# What is the big-O time complexity of computing $1/N$ to $\log_{2}(N)$ bits of precision?

I am considering large integer values of $$N$$ (100 or more digits in base-$$10$$).

In my algorithm, I need to be able to compute the reciprocal of $$N$$ with enough precision that the repetend will have been produced exactly. (I estimate this to be to $$\lfloor \log N \rfloor$$ digits or $$\lfloor \log_{2} N \rfloor$$ bits)

If I employ ordinary long division, how may I estimate the big-$$\mathcal{O}$$ time complexity of calculating $$\frac{1}{N}$$ with the desired level of precision?

I posted question(s) to this effect over on the Mathematics Stack Exchange, but have yet to garner an answer. I know that the complexity of the division of two $$n$$-digit numbers is $$n^{2}$$ using ordinary division, but that says nothing about the degree of precision required for non-terminating decimal expansions.

Thank you for your help.

• Off the bat, I'm thinking about Newton's root-finding search on $f(x)=Nx-1$, it converges very quickly, though the exact complexity might be difficult. en.wikipedia.org/wiki/Root-finding_algorithms – DUO Labs Sep 21 '20 at 23:42
• @DUO Yes. I think we can obtain as much precision as we want with Newton's Method. And if I remember correctly, that approach has Quadratic time complexity. And if I could be certain that that were also the case here, I would be happy. I'm just thinking that with the size of $N$ and the required precision, it could be worse than the complexity that Wikipedia, for example, gives for Newton's Method. – mlchristians Sep 21 '20 at 23:52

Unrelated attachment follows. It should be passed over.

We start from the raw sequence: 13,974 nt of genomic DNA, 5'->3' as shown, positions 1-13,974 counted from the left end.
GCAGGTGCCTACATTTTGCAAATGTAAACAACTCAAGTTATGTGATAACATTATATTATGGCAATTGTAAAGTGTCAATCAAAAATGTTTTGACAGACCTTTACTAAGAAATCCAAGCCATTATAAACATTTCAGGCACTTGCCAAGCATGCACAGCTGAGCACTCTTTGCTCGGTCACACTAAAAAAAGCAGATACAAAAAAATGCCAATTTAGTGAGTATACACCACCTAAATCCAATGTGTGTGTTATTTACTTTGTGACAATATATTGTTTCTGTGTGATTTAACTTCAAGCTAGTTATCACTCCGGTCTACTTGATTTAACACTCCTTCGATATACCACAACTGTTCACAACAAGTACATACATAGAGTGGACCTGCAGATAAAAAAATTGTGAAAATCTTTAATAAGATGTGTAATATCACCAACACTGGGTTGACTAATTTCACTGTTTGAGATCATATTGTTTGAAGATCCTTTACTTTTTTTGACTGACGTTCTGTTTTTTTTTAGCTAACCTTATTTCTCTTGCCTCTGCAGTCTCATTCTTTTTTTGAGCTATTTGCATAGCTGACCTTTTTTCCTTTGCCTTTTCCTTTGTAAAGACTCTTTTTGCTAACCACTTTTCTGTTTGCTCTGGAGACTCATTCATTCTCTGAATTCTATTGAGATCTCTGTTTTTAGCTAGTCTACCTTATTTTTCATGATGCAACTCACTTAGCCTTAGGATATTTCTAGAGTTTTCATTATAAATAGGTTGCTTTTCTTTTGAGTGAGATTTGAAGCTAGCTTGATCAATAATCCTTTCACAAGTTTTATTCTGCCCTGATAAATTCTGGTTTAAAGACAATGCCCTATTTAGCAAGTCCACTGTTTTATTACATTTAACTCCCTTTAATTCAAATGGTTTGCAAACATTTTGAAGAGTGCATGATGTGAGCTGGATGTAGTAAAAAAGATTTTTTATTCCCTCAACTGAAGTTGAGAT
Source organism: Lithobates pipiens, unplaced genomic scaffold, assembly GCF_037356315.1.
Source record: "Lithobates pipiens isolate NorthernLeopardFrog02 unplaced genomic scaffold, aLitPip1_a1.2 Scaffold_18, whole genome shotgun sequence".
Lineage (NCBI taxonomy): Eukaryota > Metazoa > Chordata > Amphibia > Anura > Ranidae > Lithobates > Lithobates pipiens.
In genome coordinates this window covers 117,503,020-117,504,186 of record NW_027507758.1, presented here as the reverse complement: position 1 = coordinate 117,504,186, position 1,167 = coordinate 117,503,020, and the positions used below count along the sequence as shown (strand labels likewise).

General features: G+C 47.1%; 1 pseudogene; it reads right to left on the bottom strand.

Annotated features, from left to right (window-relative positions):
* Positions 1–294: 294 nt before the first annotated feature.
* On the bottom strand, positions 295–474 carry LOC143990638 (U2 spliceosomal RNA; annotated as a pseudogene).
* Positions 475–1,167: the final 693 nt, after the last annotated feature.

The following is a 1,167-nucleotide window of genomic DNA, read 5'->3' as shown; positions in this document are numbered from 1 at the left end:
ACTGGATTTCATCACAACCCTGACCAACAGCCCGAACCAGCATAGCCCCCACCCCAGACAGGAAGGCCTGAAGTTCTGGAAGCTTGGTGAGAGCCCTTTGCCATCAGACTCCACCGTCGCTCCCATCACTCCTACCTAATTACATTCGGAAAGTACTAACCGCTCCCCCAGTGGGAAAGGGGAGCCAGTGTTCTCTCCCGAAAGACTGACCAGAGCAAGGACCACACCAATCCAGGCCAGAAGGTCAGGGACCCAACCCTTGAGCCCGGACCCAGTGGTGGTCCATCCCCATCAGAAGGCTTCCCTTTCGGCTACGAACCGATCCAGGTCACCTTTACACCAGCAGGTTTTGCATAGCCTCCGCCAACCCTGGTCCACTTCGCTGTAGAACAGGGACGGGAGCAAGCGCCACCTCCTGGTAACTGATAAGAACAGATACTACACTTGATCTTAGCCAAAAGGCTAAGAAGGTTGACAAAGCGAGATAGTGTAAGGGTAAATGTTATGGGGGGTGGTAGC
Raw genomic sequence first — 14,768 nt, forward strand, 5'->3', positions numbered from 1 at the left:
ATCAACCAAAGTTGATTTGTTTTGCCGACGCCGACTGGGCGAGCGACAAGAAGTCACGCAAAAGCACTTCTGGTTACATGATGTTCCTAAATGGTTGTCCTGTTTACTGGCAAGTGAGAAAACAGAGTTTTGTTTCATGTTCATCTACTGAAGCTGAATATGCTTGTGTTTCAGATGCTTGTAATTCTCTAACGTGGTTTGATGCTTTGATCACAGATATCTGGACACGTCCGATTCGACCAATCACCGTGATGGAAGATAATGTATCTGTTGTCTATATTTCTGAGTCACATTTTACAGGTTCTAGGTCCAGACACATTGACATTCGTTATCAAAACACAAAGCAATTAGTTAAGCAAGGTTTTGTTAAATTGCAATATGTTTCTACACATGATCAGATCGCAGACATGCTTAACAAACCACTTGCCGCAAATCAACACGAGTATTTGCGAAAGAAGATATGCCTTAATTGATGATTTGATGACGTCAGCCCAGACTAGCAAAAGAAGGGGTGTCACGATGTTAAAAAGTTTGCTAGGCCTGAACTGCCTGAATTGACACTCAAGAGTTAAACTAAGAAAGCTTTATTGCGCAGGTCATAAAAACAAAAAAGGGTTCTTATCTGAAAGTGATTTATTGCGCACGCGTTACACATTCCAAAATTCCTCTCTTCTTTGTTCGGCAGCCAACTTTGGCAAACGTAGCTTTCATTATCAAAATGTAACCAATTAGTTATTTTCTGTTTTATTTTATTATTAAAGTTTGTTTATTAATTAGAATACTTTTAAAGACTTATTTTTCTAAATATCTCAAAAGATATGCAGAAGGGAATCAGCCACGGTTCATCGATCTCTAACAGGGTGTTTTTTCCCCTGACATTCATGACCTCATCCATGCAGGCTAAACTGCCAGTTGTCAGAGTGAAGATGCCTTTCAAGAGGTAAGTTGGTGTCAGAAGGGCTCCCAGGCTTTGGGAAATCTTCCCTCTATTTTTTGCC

• Actually, because the function is linear, it is guaranteed consistent performance (no extrema to get stuck in), as long as you start from pre-defined initial value, like $x_0=1$ or $x_0=0$. Also, you should be more concerned about space-- what are you doing with $N$ with "hundreds of digits", as you say? In addition, this is more suited for the Computer Science Stack Exchange. – DUO Labs Sep 22 '20 at 2:17
• The number of digits in the period of $1/N$ can be as big as $N-1$. – Gerry Myerson Sep 22 '20 at 2:30
• @user no, for the simple reason that there are no primes for which $4$ is a primitive root. Even if you throw out such trivial counterexamples, there is no $n$ for which it is proved that there are infinitely many primes for which $n$ is a primitive root. But it is very strongly believed that every $n$ which isn't disqualified for trivial reasons is a primitive root for infinitely many primes, and it is known that there are at most three exceptions. Look it up! – Gerry Myerson Sep 22 '20 at 12:20

## 1 Answer

Denote by $$M_b$$ the complexity of multiplying two $$b$$-digit integers $$z = xy$$. One easily sees that this is essentially obtained by convolving the $$b$$-dimensional vectors of digits $$x*y$$. The school algorithm is a "slow convolution" algorithm that takes $$O(b^2)$$, but fast convolution algorithms give rise to $$M_b = O(b\log b)$$ or $$M_b = O(b\log^2 b)$$ algorithms, see e.g. the Schönhage–Strassen algorithm.

As described by Brent, whatever the complexity of your multiplication algorithm, the Newton iteration for the reciprocal also takes $$M_b$$ pairwise operations on digits, provided that the number $$b_k$$ of digits at the $$k$$th Newton iteration grows in the right way (i.e. geometrically). In the first few Newton iterations, the accuracy is poor so you use few bits of accuracy. As you converge to $$1/x$$, you use more and more bits of accuracy.

As pointed out elsewhere, the period of $$1/N$$ could be as large as $$N$$ so you're looking at $$O(N\log N)$$ or $$O(N\log^2 N)$$ running time and $$O(N)$$ space.

Edit: in your title, you also ask about computing $$1/N$$ to $$O(\log(N))$$ bits of accuracy, which is possibly not enough to reveal the repeating pattern of $$1/N$$. As per above, computing $$1/N$$ with $$O(\log(N))$$ bits of accuracy, can be achieved in just a hair more than $$O(\log(N))$$ digitwise operations.